• Georgia says:

    One place I really need to learn to listen is in prayer..sometimes I start doing all the talking, which is nuts when you consider who I’m talking to!

  • Leah says:

    As I continue to try to LISTEN to God in the midst of the activities of the day, I find myself continually surprised by God’s presence in our lives in ways that I do not expect. He speaks to us in such subtle and mysterious ways- a stranger walking by to talk, our son’s smile and laughter, the warmth of the sunshine…He is always LISTENING to us but are we ready to hear His answers?

  • Sandra says:

    This article is true, my first inclination is often to respond to others but it does seem like in doing so I am not really listening well, that to accept their words and not respond, at least right away, really lets me understand them better and separate my own judgements out of it. Especially if I bring it to God in prayer, it helps give me the inspiration I need to respond with words or even with silence if that is what is needed.. But it is a difficult thing to do, recently I had an Atheist tell me he prefers not to discuss God, simply because he just sees not benefit in that. I had a hard time not feeling sad by the response, and trying to think of the right words to say to help him see…but I stopped myself, and just responded with “I understand”. Was that the right response? I am not sure, it’s not what I wanted, but he made it clear this is not a topic he is open too discussing. I just hope God will guide me with words and understanding so that I may act in accordance with his will, and may help share in his love.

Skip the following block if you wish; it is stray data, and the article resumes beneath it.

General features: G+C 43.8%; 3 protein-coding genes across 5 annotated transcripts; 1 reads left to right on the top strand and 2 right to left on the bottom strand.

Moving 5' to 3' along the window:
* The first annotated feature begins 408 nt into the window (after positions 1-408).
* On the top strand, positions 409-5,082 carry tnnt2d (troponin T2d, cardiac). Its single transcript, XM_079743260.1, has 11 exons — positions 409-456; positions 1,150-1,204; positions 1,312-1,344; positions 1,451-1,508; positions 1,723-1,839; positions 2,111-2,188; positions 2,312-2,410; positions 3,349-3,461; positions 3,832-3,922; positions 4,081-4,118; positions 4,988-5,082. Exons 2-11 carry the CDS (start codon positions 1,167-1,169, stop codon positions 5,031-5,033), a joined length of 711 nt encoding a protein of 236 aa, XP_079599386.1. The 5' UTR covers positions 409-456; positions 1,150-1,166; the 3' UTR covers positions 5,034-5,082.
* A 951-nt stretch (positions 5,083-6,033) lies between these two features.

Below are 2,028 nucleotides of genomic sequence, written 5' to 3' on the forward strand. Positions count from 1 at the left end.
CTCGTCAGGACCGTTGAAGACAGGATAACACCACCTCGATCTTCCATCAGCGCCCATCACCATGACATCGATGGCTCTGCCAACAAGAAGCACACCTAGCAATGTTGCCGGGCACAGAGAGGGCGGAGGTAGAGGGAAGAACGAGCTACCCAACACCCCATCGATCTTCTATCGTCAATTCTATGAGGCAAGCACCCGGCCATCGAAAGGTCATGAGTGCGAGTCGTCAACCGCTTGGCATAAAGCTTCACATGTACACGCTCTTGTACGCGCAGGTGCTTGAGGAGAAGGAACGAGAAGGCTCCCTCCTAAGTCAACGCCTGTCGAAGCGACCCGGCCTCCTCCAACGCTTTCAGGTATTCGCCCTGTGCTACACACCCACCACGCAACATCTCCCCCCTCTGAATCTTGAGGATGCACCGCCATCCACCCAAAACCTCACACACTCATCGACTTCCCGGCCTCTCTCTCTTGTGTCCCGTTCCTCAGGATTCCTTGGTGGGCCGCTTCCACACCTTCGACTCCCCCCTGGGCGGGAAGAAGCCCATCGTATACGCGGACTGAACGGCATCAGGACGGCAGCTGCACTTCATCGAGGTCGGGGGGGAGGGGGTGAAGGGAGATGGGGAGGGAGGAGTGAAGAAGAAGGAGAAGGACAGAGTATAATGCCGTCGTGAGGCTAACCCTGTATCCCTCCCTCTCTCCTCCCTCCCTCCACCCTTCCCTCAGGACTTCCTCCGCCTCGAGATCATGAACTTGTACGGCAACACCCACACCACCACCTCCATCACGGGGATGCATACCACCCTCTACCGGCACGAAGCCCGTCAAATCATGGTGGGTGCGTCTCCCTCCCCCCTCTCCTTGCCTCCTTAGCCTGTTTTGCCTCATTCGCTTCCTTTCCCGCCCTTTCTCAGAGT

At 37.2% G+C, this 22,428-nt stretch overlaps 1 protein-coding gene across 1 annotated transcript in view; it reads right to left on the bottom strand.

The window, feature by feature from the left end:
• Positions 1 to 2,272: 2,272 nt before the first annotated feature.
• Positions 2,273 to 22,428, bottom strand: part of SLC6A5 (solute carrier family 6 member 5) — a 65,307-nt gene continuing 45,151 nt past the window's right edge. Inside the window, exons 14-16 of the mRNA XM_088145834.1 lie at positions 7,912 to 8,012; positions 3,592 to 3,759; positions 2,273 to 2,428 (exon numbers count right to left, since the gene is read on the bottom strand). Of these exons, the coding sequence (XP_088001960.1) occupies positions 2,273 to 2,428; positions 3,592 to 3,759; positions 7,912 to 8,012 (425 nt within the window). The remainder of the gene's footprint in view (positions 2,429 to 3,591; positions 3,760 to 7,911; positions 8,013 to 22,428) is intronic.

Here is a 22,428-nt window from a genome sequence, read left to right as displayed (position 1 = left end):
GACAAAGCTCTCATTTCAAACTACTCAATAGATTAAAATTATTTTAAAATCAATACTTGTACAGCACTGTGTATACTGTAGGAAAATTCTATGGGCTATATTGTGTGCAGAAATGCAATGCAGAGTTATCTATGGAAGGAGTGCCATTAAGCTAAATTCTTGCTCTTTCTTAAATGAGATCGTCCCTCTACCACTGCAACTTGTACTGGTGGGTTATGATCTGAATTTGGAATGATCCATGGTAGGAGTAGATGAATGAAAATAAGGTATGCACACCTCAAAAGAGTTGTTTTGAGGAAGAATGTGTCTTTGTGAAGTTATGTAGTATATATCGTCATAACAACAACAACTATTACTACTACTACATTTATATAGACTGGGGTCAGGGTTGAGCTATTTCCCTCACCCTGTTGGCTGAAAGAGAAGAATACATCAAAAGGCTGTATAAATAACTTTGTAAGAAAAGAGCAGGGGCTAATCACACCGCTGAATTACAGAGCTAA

• Leah says:

    Dear Sandra,